Car travel safety tips – do’s and dont’s for short and long-term safety…
Front Seat, Back Seat – What’s Best?
The back seat of a vehicle is safer place for your dog than the front seat. The most serious hazards posed by the front seat are safety-bag deployment, front wind shield if you are forced to break suddenly, and if your dog is not calm in the vehicle – interference with your concentration while driving.
If you are going to allow your dog to ride up front with you, consider putting a properly fitted harness on your dog – in the case of a sudden stop your grip on that harness may save your dog from injury.
- Never tether your dog by his/her collar
- Never restrain your dog in the car with a leash attached to your dog’s collar – your dog can end-up with a crushed larynx or other serious / fatal neck injuries.
Dogs with motion sickness generally do better in the back passenger seating area as opposed to the front seat.
Even if your dog is a calm traveler, if you are forced to make an emergency stop your dog may incur a minor or major injury – or worse end-up ejected from the car, particularly if the car windows are open. There are many simple ways that you can reduce the risk of injury to your dog…
Harness and Seat-Belt Tether
Purchase a comfortable harness and seat belt tether. Adjust the tether-length to allow your dog to sit, stand, turn around – but don’t make the length too long or you defeat the purpose of the restraint. If you are traveling with more than two dogs it is not advisable to harness and tether the dogs in close proximity to each other as tethers can become entangled around the dogs’ neck and legs.
Crates / Kennels
Crates are not necessary for all dogs but for some dogs with travel anxiety and separation anxiety a crate can be a supportive mini-environment within your vehicle to support an anxious dog to transition and change his/her association of travel from fear and uncertainty to calm, comfort – normal.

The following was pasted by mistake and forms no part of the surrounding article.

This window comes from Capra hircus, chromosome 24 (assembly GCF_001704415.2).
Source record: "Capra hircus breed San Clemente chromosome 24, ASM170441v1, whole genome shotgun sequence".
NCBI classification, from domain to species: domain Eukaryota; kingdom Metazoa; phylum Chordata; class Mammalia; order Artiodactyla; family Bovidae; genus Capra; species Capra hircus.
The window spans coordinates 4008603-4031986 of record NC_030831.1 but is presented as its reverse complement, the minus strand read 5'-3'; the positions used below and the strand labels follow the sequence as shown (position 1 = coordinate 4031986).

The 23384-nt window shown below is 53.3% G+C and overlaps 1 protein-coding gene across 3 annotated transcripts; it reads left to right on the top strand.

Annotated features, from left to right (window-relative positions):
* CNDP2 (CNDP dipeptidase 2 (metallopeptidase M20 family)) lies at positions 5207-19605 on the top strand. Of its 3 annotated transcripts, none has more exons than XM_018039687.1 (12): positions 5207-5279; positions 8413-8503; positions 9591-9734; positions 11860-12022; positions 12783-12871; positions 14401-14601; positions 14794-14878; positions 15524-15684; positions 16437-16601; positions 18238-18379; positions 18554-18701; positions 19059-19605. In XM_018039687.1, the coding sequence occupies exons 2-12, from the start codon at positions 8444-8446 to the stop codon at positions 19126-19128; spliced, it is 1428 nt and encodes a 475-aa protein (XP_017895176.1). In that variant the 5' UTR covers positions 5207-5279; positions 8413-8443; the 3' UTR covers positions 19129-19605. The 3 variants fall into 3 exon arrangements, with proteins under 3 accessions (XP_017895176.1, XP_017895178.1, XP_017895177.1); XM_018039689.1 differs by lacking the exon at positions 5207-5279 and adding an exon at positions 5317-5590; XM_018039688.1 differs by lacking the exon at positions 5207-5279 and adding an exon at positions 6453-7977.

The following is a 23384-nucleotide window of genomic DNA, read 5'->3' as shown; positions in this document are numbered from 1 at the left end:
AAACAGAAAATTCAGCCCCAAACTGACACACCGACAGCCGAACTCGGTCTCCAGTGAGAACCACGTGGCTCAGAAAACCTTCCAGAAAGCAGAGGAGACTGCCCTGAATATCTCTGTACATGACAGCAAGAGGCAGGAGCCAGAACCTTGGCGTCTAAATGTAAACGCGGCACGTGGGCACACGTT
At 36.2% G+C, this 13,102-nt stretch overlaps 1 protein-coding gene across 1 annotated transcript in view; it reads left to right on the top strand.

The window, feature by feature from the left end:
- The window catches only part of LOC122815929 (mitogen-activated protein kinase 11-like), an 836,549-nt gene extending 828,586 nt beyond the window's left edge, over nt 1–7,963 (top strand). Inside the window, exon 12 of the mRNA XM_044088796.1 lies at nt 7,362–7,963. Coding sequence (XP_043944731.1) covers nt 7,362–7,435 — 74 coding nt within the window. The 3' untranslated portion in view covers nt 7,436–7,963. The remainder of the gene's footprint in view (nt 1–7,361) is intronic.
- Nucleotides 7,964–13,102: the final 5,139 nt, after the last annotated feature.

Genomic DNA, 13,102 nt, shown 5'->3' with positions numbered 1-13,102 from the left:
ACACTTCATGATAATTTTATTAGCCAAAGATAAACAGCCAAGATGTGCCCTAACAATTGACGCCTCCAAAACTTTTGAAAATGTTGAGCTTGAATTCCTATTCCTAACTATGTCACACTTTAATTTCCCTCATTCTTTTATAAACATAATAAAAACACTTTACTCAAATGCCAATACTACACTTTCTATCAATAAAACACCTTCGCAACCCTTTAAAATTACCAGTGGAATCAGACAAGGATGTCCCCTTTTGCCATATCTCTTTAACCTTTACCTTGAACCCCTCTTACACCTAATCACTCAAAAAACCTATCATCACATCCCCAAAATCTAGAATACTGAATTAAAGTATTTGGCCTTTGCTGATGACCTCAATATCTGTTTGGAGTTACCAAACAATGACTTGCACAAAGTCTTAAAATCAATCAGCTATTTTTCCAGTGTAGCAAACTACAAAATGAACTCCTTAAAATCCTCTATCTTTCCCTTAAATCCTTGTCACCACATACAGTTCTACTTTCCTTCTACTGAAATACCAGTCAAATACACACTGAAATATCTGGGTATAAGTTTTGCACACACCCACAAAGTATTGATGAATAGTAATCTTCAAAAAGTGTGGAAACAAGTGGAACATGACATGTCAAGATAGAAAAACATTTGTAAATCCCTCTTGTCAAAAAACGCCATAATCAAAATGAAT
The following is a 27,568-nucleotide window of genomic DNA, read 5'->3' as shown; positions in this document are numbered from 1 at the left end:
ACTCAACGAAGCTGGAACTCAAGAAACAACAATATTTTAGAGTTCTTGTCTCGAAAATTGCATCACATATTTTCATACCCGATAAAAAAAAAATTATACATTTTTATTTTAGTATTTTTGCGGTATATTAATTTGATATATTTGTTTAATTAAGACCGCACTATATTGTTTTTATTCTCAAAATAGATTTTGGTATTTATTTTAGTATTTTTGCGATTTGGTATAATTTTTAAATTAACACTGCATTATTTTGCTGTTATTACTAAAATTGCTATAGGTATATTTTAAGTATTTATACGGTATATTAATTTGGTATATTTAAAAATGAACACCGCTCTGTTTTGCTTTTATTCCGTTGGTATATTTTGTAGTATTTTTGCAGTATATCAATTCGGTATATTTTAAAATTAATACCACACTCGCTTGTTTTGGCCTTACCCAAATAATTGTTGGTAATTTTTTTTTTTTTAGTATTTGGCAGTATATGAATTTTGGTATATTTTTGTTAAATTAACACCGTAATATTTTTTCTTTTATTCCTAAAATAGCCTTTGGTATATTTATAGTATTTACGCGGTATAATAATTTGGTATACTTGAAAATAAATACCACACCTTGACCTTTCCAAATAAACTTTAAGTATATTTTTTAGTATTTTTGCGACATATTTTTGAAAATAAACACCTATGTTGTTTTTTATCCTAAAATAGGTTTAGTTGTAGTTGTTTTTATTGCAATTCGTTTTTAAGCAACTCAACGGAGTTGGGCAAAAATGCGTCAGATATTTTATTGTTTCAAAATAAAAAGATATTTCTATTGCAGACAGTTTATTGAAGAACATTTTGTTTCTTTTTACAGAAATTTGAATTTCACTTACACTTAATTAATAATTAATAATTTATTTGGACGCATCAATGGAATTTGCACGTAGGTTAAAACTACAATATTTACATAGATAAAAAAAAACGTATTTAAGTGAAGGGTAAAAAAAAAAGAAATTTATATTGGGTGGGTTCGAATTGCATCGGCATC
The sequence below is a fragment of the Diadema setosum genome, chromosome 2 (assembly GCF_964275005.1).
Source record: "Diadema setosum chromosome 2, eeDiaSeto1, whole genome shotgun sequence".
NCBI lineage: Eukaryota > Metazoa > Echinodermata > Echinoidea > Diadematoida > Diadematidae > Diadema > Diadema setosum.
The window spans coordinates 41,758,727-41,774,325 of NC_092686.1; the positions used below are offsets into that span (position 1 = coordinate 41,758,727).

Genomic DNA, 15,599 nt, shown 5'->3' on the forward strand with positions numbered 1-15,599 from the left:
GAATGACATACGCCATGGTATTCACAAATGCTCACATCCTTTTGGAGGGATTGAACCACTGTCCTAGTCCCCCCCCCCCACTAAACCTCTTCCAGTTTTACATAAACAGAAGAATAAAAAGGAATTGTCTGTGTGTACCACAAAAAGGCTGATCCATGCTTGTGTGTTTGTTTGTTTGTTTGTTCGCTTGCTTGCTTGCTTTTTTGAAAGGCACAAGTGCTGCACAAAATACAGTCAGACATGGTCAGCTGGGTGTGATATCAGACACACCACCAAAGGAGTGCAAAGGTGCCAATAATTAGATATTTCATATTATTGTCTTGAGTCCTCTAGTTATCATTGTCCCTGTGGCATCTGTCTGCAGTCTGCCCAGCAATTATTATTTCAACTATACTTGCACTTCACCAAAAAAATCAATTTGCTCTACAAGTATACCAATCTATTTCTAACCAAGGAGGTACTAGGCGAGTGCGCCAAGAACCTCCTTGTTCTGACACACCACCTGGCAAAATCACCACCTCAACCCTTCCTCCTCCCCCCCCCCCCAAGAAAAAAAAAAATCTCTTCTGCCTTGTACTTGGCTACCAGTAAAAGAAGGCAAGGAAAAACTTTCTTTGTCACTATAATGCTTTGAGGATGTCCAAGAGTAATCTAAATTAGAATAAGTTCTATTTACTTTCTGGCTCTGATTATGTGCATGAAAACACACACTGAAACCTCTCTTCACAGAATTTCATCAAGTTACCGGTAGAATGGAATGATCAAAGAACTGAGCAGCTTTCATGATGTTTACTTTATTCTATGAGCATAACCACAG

If using a crate please make sure you select a crate that provides good air flow – don’t use a closed plastic/resin crate as air flow may be restricted leading to heat exhaustion or freezing.
If your dog is not crate-trained make sure you introduce and acclimatize your dog to the crate prior to your trip.
For tips and a comprehensive guidance on how to crate train your puppy or dog, Go here >>.
When traveling with one or multiple dogs – a well-secured back seat, or car barrier is a very good option to ensure safety. If your dog is in the back cargo area make sure you support good air flow to avoid heat exhaustion, freezing and general discomfort.
Dog Booster Seats
For small-breed dogs and puppies the pet-industry offers many types of dog booster seats. Simply secure the booster seat to your vehicle seat making sure to follow the booster seat manufacturer’s instructions. Look for a booster seat that includes a tether to strap or secure your dog into the booster seat. Never secure the tether to your dog’s collar – always secure to a properly fitted harness.
Car Window Screens
If you are worried about your dog putting his/her head too far out of the window, or jumping out of the window leaving the windows rolled-up in the heat is not a solution. Your dog can quickly and mortally succumb to heat exhaustion. Consider installing made-for-dogs car window screens that can be purchased from a reputable retailer.
Other Important Life Preserving Tips…
First Aid Kit – The All Natural Holistic Way
For instructions on how to make your own amazing all-natural first aid kit Go Here >>
- Don’t allow your dog to sit in the lap of the person that is driving
- Allowing your dog to sit in your lap while you are driving endangers you – the other occupants of your vehicle, including your dog, and other drivers.
- Don’t allow your dog to put his/her head or other body parts out the window – a rock or insect can do serious damage at high speed impact
- Dust and other detritus can cause an eye infection or ear infection, or more serious damage
- Your dog can learn to enjoy having his/her nose at the open window rather than having his/her entire head out the window. If you have trouble training your dog get professional help of use one of the safety restraint options that I discuss further below.
- Don’t ever leave your dog in the car on very hot summer days
- Even with the windows open your dog can get heat stroke and die
- On more moderate summer days don’t leave your dog in the car with the windows rolled-up or windows just slightly open. Even on moderately warm days the heat in a car can build-up quickly.
For more tips on traveling safely with pets Go Here >>
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